Hotel Giant 2

Hotel Giant 2 Steven McGehee Hot
Written by Steven McGehee     March 12, 2010    
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January 26, 2010
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Aspiring hotel moguls or fans of The Sims might want to give Hotel Giant 2 a look. Developed by Nobilis and published by Southpeak Interactive, Hotel Giant 2 will let you build and manage the hotel of your dreams with a plethora of options and an intense amount of micro management. The subject matter is niche enough, but the tedium of constant management made this one tough to enjoy. I'm not a fan of The Sims either though, so if you are into games like this, your mileage may vary. Nobilis certainly gives you a lot to tinker around with anyway; let's take a closer look at Hotel Giant 2...


Bring Your Management Skills (Including Patience)

Hotel Giant 2 installs in a snap and only requires 2GB of hard drive space. System requirements are very low, requiring Windows 98 and newer and just a 1.5Ghz CPU 512MB RAM. A 5 series GeForce or a 9 series Radeon will work, so even casual PC gamers should have no trouble netting these requirements. Inside the game, there are a variety of graphical options that alter the level of eye candy and detail to help suit the game to your system and preferences. Unfortunately, the maximum supported resolution is 1280x1024.

Once you're ready to play, I suggest playing through the tutorial which is under Campaign\Learning Campaign. The Learning Campaign is well designed and takes you through the steps of hotel management. The use of animated arrows to point out buttons in the HUD (there are a lot of them) to press was helpful. You'll discover right away that there's a lot going on in Hotel Giant 2 from a management perspective, enough that you'll be steadily busy as you try to increase your share of the market.

When you're ready to take on the game itself, you have a few options, including the Campaign. Fifteen scenarios with increasingly difficult demands await you here. I won't claim to have played through them all so I can't tell you how long it will take to reach the end of the campaign. Suffice it to say that management-inclined players will have their hands full meeting the game's increasingly tougher challenges. If the campaign has you worn out or you just want a change of pace, try the Random Game option from the Main Menu. Here, you can customize a scenario for yourself including your starting city, what type of hotel structure you start in, the amount of cash you have to begin with, how much time you have, and what the end-game goals are (i.e., achieving a certain amount of the market share, having a certain level of skilled staff, etc). Of course, you don't have to select all of these settings yourself, you can simply click Randomize and jump right in.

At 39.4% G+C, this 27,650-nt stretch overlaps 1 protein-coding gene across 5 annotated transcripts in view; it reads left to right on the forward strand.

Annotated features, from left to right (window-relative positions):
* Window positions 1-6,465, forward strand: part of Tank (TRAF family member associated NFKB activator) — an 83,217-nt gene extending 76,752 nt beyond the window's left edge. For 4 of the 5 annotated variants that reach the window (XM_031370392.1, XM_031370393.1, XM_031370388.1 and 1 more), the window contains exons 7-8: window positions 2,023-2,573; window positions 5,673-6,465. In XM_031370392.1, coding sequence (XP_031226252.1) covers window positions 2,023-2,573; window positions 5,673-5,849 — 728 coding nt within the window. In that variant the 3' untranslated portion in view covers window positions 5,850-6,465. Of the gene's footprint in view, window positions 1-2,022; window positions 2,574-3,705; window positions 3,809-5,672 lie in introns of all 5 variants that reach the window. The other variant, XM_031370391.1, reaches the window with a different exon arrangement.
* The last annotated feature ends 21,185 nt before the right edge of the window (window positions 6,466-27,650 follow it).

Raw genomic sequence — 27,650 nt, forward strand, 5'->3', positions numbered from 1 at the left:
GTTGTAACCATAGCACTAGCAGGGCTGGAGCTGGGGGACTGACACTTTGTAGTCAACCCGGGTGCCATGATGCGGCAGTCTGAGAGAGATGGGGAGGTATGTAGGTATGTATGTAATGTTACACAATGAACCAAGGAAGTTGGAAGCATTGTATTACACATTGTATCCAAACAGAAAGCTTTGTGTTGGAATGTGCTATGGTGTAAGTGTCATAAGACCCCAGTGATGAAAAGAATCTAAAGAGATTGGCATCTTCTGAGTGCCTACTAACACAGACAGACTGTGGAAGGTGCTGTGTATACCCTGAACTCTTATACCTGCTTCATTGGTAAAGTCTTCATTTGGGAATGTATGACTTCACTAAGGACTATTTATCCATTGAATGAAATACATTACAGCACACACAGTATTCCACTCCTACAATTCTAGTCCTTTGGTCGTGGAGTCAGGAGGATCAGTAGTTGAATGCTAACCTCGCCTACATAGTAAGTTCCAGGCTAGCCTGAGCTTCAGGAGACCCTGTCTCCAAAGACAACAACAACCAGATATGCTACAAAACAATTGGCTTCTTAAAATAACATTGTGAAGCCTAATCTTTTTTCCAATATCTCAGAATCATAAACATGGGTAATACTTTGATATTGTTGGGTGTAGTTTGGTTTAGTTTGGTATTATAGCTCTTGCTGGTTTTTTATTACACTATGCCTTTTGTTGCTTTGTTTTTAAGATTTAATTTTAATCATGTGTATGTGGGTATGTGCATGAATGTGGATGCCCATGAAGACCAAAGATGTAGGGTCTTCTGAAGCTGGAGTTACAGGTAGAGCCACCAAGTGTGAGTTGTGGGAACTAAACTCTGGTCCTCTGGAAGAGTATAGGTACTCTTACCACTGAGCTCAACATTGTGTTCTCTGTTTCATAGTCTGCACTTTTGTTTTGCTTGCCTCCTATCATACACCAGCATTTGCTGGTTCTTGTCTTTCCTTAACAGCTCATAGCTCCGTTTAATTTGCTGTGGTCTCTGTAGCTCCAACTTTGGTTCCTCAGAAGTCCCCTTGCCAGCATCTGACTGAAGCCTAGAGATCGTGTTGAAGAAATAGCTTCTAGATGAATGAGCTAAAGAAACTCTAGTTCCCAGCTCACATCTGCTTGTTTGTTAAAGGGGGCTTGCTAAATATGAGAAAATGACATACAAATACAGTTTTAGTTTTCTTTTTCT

Finally, players can view three types of ideal or finished hotels in a Sandbox mode. I thought the name was a little misleading because in reality, this is just a view only mode whereby players can wonder around a hotel doing anything but actually make changes. It's a good way to get ideas for what your hotel back in the campaign should be shooting for, but it offers little value outside of that.

Whether you're in Campaign or Random Game, you've got a whole lot of options for managing your hotel(s). Just about every single object in the game world is clickable, so there's very little in game that you can't completely change. For example, floors and walls can be changed by simply pressing D and F. You can double click on objects like tables and lamps, even arcade machines, to get a closer look at them and examine their Maintenance Cost. Objects can be added, moved, removed, and exchanged at will. If you're into customization, Hotel Giant 2 offers you a lot of leg room to work with, which is nice but for more casually inclined players it can be overwhelming.

You can also click on a hotel guest and literally follow them, examining their level of satisfaction and any complaints they have too. Other information, like how long they've stayed and what activity they're currently doing, are also shown. As I'm sure is the case in the real world, there's just about always something that can be done for someone in the hotel to help improve their experience. Whether it's a new sink for their bathroom or cable TV service for their TV, expect to stay busy tending to your customer needs.